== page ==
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Tuesday, November 25, 2008

RED’y for takeoff

RED Digital Cinema is rumored to be releasing a hybrid digital motion-picture and still camera. Just don’t call it a D-SLR.


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redy for takeoffWith the introduction of the Canon EOS 5D Mark II and the Nikon D90, the hottest trend in the D-SLR marketplace is video capture. For professional photographers, this definitely will open up new markets and opportunities—not to mention a shooter won’t have to purchase or lug around an additional video camera. Compared to most consumer and prosumer video cameras, users of these new D-SLRs will have a broad selection of faster lenses and specialty lenses (e.g., fish-eye, tilt-shift) that will provide unique perspectives not seen in camcorders in that price range. They also will be able to take advantage of the greater latitude the D-SLR’s larger sensors offer, compared to the usual 1/4- or 1⁄3-inch CCDs of most HD camcorders.

The next company rumored to throw its hat into the ring in producing a hybrid motion-picture/still camera is RED Digital Cinema. “We believe, and are developing for late 2009, a replacement for D-SLRs,” says RED founder Jim Jannard on his reduser.net site. “Currently, we call it a DSMC (Digital Still & Motion Camera).”

According to Jannard, who rarely gives interviews and won’t discuss the project until early 2009, the new DSMC camera will be targeted toward the D-SLR market, but will have a much more ambitious view of the future, which includes higher resolution, a higher signal-to-noise ratio, higher digital noise reduction, a small body and more system flexibility. Although the details are vague, it looks as if RED isn’t looking to jump into the consumer camera market.

The Lake Forest, Calif.-based company was started in 2005 by Jannard, the founder of Oakley—a company known for its high-end sunglasses and goggles. Its first camera was the RED ONE, a 4K camera (4096 x 2304) that captures RAW data directly to either CF cards or hard-disk digital storage—all for a list price of $17,500 (body only). At the heart of the RED ONE is its proprietary sensor, Mysterium. Its file format, Redcode, is a compressed RAW format that allows cinematographers and post professionals more exposure latitude and postprocessing options. To this day, RED is still secretive on the details of its sensor and codec, both produced in-house.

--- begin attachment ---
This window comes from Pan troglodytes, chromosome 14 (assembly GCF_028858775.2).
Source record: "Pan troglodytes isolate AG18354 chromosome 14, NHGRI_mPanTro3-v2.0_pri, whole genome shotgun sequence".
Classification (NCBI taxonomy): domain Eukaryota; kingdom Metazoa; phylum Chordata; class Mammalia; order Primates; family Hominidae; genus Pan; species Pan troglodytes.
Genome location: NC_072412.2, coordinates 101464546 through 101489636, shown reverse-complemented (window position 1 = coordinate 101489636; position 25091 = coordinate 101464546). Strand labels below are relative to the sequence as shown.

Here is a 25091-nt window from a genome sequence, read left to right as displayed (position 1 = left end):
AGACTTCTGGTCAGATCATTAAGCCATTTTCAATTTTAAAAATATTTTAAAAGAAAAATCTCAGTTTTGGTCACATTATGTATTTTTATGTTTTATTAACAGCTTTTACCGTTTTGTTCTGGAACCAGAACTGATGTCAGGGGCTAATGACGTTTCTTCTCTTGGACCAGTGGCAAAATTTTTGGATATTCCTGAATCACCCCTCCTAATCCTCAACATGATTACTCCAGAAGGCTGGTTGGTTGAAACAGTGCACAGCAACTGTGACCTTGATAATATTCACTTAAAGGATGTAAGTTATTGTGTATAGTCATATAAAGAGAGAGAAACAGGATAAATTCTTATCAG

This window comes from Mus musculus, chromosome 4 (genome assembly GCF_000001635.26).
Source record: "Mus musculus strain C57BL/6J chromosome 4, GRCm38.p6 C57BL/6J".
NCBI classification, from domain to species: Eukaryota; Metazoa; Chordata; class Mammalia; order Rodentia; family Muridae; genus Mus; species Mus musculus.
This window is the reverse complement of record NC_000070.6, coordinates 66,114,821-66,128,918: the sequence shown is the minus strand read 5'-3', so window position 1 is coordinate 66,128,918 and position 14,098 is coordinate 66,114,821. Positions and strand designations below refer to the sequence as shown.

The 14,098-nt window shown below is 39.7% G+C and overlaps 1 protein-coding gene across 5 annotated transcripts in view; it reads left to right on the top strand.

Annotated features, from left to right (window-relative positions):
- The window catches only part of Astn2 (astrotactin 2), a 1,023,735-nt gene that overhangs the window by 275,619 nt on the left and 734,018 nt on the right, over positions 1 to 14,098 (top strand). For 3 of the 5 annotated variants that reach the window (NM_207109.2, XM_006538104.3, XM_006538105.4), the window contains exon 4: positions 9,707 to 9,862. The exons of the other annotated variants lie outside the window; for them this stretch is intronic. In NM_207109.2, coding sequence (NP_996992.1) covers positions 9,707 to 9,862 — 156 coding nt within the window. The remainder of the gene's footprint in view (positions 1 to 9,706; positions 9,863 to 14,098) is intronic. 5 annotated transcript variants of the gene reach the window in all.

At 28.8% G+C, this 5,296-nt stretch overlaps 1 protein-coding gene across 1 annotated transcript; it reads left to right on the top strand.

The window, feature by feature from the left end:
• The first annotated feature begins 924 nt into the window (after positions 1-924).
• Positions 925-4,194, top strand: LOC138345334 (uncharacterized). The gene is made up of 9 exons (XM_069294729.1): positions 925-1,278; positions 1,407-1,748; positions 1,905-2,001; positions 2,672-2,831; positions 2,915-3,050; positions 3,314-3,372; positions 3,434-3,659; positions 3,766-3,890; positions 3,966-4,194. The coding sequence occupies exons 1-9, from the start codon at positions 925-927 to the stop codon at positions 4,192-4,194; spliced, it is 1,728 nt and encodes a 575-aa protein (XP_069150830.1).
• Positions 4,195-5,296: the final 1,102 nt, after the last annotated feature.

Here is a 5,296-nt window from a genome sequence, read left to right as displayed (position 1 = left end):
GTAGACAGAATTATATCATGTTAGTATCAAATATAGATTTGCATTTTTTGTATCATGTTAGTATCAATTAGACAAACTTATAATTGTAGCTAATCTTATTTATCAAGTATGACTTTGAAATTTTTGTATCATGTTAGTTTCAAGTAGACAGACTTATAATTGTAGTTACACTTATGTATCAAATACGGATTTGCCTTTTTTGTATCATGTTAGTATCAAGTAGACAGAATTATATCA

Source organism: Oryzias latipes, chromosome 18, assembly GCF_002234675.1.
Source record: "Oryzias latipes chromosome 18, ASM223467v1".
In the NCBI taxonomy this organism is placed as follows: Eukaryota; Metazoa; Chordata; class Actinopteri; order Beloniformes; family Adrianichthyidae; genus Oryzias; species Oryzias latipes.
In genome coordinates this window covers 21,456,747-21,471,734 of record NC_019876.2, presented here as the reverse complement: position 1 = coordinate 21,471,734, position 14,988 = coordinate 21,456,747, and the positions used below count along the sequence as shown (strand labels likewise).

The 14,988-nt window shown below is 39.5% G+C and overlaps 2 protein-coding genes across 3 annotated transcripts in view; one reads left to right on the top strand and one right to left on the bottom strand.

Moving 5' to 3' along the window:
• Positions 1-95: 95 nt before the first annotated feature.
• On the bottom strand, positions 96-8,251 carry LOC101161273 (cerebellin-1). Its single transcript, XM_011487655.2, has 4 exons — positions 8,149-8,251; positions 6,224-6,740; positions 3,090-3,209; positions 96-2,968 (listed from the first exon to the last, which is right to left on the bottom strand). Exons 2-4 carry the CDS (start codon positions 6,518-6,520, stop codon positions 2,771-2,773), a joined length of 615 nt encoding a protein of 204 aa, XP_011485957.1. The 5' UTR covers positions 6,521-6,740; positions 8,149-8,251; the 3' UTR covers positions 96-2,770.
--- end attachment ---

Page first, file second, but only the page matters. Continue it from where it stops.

At the 2007 NAB show, RED stunned the motion-picture camera industry with a short directed by Peter Jackson entitled Crossing the Line, using prototype RED ONE cameras. Attendees at the show waited in long lines for up to two hours just to get a glimpse of the footage. By the end of the show, the buzz on the camera was building to never-before-seen levels. Since the NAB show, there are now more than 40 projects being shot on RED cameras, including films by Oscar®-winning director Steven Soderbergh, who completed two films on the life of Ernesto “Che” Guevara (Che, The Argentine), and Knowing, a thriller directed by Alex Proyas starring Nicolas Cage.




 

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